If you need an accessible version of this item please contact JSTOR User Support

The Surface of Mars: The View from the Viking 1 Lander

Thomas A. Mutch, Alan B. Binder, Friedrich O. Huck, Elliott C. Levinthal, Sidney Liebes, Jr., Elliot C. Morris, William R. Patterson, James B. Pollack, Carl Sagan and Glenn R. Taylor
Science
New Series, Vol. 193, No. 4255 (Aug. 27, 1976), pp. 791-801
Stable URL: http://www.jstor.org/stable/1742881
Page Count: 11
  • Download PDF
  • Cite this Item

You are not currently logged in.

Access your personal account or get JSTOR access through your library or other institution:

login

Log in to your personal account or through your institution.

If you need an accessible version of this item please contact JSTOR User Support
Preview not available
Preview not available

Abstract

The first photographs ever returned from the surface of Mars were obtained by two facsimile cameras aboard the Viking 1 lander, including black-and-white and color, 0.12° and 0.04° resolution, and monoscopic and stereoscopic images. The surface, on the western slopes of Chryse Planitia, is a boulder-strewn deeply reddish desert, with distant eminences-some of which may be the rims of impact craters-surmounted by a pink sky. Both impact and aeolian processes are evident. After dissipation of a small dust cloud stirred by the landing maneuvers, no subsequent signs of movement were detected on the landscape, and nothing has been observed that is indicative of macroscopic biology at this time and place.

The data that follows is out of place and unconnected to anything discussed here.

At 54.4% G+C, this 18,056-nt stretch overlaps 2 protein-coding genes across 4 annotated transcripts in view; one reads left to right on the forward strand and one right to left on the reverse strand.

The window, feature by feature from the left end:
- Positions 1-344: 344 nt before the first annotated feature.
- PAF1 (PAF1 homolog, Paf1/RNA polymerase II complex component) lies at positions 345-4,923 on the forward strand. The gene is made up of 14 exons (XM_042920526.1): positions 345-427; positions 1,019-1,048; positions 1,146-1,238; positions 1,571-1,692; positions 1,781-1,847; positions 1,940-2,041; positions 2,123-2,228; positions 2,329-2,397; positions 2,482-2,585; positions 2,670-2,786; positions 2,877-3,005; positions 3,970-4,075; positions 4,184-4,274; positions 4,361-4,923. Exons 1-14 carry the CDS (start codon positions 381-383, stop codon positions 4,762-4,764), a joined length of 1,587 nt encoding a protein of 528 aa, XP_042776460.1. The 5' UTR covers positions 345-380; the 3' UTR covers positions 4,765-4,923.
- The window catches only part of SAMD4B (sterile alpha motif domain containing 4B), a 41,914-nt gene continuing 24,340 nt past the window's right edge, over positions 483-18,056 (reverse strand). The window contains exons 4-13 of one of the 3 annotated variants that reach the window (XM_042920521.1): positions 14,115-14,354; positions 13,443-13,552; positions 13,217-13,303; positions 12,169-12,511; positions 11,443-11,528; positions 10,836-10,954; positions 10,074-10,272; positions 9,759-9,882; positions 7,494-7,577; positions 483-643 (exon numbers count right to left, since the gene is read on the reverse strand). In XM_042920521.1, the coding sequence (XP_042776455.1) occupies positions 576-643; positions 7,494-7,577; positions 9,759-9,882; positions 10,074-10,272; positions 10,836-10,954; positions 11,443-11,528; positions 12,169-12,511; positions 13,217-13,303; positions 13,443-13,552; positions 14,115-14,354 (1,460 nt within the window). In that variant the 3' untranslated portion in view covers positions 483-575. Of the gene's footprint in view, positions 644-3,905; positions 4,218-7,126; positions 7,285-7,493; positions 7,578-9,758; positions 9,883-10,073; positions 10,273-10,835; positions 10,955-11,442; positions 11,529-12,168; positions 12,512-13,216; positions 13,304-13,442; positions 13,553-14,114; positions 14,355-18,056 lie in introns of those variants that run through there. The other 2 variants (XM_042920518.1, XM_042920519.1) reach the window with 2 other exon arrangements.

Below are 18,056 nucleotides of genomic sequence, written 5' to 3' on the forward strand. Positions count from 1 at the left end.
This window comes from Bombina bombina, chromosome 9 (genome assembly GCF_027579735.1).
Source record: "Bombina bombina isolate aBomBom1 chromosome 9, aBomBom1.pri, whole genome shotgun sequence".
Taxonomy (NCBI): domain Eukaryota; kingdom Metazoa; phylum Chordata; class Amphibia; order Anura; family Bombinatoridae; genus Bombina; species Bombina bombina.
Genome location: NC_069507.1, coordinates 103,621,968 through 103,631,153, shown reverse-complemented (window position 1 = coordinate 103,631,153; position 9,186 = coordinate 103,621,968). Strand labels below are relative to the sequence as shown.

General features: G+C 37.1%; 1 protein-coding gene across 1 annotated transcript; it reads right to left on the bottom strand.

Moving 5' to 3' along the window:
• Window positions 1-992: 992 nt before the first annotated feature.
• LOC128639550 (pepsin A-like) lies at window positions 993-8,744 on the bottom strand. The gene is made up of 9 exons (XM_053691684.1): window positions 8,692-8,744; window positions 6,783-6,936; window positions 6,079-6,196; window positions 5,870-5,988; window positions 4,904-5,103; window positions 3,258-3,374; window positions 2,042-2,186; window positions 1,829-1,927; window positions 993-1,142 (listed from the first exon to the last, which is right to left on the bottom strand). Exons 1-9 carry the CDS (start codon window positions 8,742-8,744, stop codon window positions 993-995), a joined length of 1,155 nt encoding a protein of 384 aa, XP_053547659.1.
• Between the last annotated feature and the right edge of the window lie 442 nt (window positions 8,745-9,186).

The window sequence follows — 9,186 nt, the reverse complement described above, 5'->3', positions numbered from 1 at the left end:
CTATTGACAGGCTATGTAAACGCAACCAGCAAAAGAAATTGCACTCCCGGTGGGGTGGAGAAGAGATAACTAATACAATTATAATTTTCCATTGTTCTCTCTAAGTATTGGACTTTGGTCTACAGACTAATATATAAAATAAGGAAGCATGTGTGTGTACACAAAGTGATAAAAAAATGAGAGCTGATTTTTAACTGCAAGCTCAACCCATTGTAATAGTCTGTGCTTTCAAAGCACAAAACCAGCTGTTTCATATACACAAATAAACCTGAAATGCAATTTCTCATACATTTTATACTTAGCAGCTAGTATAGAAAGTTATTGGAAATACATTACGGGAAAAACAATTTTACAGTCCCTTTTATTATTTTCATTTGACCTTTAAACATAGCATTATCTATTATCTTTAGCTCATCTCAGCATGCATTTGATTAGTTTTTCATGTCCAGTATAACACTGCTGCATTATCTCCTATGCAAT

Page Thumbnails

  • Thumbnail: Page 
791
    791
  • Thumbnail: Page 
792
    792
  • Thumbnail: Page 
793
    793
  • Thumbnail: Page 
794
    794
  • Thumbnail: Page 
795
    795
  • Thumbnail: Page 
796
    796
  • Thumbnail: Page 
797
    797
  • Thumbnail: Page 
798
    798
  • Thumbnail: Page 
799
    799
  • Thumbnail: Page 
800
    800
  • Thumbnail: Page 
801
    801